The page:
Writer, Writer, or Writer

(This column is posted at www.StevenSavage.com, Steve’s Tumblr, and Pillowfort.  Find out more at my newsletter, and all my social media at my linktr.ee)

Serdar and I often discuss what people really want when they write. Many times we encounter people who want to be writers in the I-make-a-living at it, and/or the It’s-my-life-sense. This “writer lifestyle” is a very abstract, boiling down to “some author is famous for some series and makes a living at it.”

Such a vision doesn’t really say much. Writers have to ask what they really want and honestly, and in my experience it’s often not what they think.

A few examples – perhaps ones that will help you.

Want to make writing doing fiction? Well, you might be able to get a hit series you enjoy writing. Or you’re going to have to write your backside off, doing whatever works, targeting your marketing, and still possibly doing it wrong. If you want to write fiction, get ready to rely on luck or demographics – and probably both.

Want to just write for a living? That’s very possible. I know people who do it, but you have to think broadly. Tech writing, training manuals, marketing content, all of that is writing. You’ll need to find what works for you, and then probably still play broad. Also be ready to write some stuff that’s not world-changing or impressive, because someone has to make that powerpoint.

(Seriously, the world needs people that can just communicate, trust me, I’m not joking about the Powerpoints).

Maybe you want to make money. No offense, writing may not be the way to do it, or maybe it’s just part of your work. That’s my case, where writing is a hobby and an edge as a Project Manager, but not exactly the core thing I do. But I make more than a tech writer, and I get to talk very seriously about timelines, but maybe that’s just me who finds that cool.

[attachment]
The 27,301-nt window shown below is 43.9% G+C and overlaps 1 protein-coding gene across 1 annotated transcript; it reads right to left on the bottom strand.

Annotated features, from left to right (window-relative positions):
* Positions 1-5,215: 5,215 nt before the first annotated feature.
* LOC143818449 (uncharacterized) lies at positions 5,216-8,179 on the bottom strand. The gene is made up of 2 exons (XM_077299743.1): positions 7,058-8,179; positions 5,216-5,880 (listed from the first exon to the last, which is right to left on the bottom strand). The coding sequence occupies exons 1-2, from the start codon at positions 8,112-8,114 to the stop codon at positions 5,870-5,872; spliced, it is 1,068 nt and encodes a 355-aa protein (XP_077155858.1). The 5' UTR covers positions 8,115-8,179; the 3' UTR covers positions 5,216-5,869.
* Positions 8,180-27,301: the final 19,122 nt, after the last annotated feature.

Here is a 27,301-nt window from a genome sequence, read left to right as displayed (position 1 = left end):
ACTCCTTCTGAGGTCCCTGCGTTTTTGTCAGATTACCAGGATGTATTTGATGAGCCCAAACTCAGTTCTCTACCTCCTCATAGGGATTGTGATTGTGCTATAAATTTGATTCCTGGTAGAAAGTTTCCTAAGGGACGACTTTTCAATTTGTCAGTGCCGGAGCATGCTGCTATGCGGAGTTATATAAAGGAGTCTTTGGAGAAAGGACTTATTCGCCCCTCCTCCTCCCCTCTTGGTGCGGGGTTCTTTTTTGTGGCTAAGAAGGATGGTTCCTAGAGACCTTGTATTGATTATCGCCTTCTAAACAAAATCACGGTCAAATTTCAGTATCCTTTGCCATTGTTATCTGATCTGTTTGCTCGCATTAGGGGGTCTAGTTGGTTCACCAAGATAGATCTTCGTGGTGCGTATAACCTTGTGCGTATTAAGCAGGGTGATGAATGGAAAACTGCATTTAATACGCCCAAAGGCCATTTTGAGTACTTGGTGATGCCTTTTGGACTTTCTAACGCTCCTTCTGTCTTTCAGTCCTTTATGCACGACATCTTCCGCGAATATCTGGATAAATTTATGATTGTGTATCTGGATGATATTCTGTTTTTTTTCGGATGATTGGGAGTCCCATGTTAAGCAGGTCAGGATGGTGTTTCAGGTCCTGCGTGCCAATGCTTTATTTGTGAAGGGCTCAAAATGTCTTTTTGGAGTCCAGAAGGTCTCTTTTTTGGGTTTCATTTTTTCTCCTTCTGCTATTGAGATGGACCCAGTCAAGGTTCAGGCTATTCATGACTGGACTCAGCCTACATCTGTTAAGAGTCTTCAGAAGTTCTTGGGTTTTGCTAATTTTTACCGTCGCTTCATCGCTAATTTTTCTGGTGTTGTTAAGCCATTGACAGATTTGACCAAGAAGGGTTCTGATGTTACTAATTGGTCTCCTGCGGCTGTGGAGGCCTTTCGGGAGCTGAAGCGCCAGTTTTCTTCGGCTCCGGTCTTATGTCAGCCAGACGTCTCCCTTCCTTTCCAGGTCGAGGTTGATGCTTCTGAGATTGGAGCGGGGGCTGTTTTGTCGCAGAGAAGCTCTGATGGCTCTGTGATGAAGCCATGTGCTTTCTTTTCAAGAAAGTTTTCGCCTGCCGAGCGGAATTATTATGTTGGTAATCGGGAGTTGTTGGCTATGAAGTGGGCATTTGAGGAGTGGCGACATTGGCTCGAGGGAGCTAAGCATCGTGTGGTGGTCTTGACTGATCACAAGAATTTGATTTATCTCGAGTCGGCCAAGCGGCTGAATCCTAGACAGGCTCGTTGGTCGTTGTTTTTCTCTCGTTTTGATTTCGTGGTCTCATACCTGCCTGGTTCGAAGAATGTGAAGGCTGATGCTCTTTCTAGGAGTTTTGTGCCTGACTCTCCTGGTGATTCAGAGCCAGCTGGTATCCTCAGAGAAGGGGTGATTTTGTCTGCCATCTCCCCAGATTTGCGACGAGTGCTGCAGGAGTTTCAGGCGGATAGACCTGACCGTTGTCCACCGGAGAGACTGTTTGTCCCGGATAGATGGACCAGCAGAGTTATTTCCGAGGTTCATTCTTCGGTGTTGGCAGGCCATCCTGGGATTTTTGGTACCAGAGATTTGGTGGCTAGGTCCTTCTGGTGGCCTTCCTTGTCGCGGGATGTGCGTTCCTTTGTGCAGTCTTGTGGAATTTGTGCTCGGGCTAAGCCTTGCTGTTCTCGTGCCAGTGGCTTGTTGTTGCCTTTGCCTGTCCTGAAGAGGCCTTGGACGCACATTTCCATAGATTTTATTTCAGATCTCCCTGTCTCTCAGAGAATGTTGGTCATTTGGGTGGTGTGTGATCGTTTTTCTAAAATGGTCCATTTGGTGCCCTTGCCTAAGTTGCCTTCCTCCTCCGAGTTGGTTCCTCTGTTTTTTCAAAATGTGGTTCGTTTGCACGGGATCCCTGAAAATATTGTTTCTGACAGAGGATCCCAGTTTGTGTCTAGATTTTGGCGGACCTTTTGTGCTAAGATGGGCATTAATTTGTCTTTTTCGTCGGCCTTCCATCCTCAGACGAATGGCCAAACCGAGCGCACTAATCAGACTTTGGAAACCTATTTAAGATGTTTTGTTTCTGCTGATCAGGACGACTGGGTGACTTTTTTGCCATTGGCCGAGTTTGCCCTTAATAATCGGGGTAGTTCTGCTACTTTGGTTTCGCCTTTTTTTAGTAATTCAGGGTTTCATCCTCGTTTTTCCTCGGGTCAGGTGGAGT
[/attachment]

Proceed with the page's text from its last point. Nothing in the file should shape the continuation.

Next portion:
Maybe you really like the connection of writing, perhaps you like having fans and readers or a writing community. Then write whatever you want as a hobby, do zines, run a writer’s group, do a newsletter on whatever, and so on. If you want community, then focus on community first – yeah a newsletter for historic preservation may not sound cool, but may be satisfying.

Maybe you like helping writers. Your future might be teacher, editor, publisher, etc. Maybe other people’s writing is what really matters, and your own is a hobby or a side thing. Sometimes it’s fun to help things happen for others. It can even pay better.

There’s no real one kind of writer to be, there are many. But you have to ask why writing matters to you and what you want out of it – and all the things associated with it.

Even me, I am asking what my next writing goals are. I enjoy writing, I’m not exactly looking to make it as a career, but I’ve also had multiple indie author stages. It’s good to ask questions about what you want.

And like me, even when you get it, keep asking.

Steven Savage

Punching A Hole Through My Head Into Myself

(This column is posted at www.StevenSavage.com, Steve’s Tumblr, and Pillowfort.  Find out more at my newsletter, and all my social media at my linktr.ee)

Punching A Hole Through My Head Into Myself

A few of my regular readers know I have side projects under various pen names. We creative types all know the need to be ourselves by being someone else for various financial, marketing, or personal reasons. Sometimes those other selves teach us lessons.

It may surprise some of my readers that I’ve started doing art under one of my pen names. Not book cover art which everyone knows, or my abortive attempts at learning to draw by hand. I’ve gotten into digital art and fusion, with legacies such as midcentury modern (naturally), branding, punk, surrealism, and more. Some of it might find it’s way here, of course, but now it thrives in a more private space.

As I started doing art, I noticed my themes were deep, often disturbing, often profound, and always weird. Very honestly, had you shown this stuff to me a few years ago I wouldn’t have guessed it came from me. Now it came out with the gesture of a mouse and the click of a button, thoughts on religion and humanity that had an edge you rarely see in my writing.

This art also felt right, felt proper, felt real.I was expressing something within me. Yet when I grasped for the words to say what I was expressing, it was difficult. I didn’t know how to easily describe what was coming out in my digital art experiments.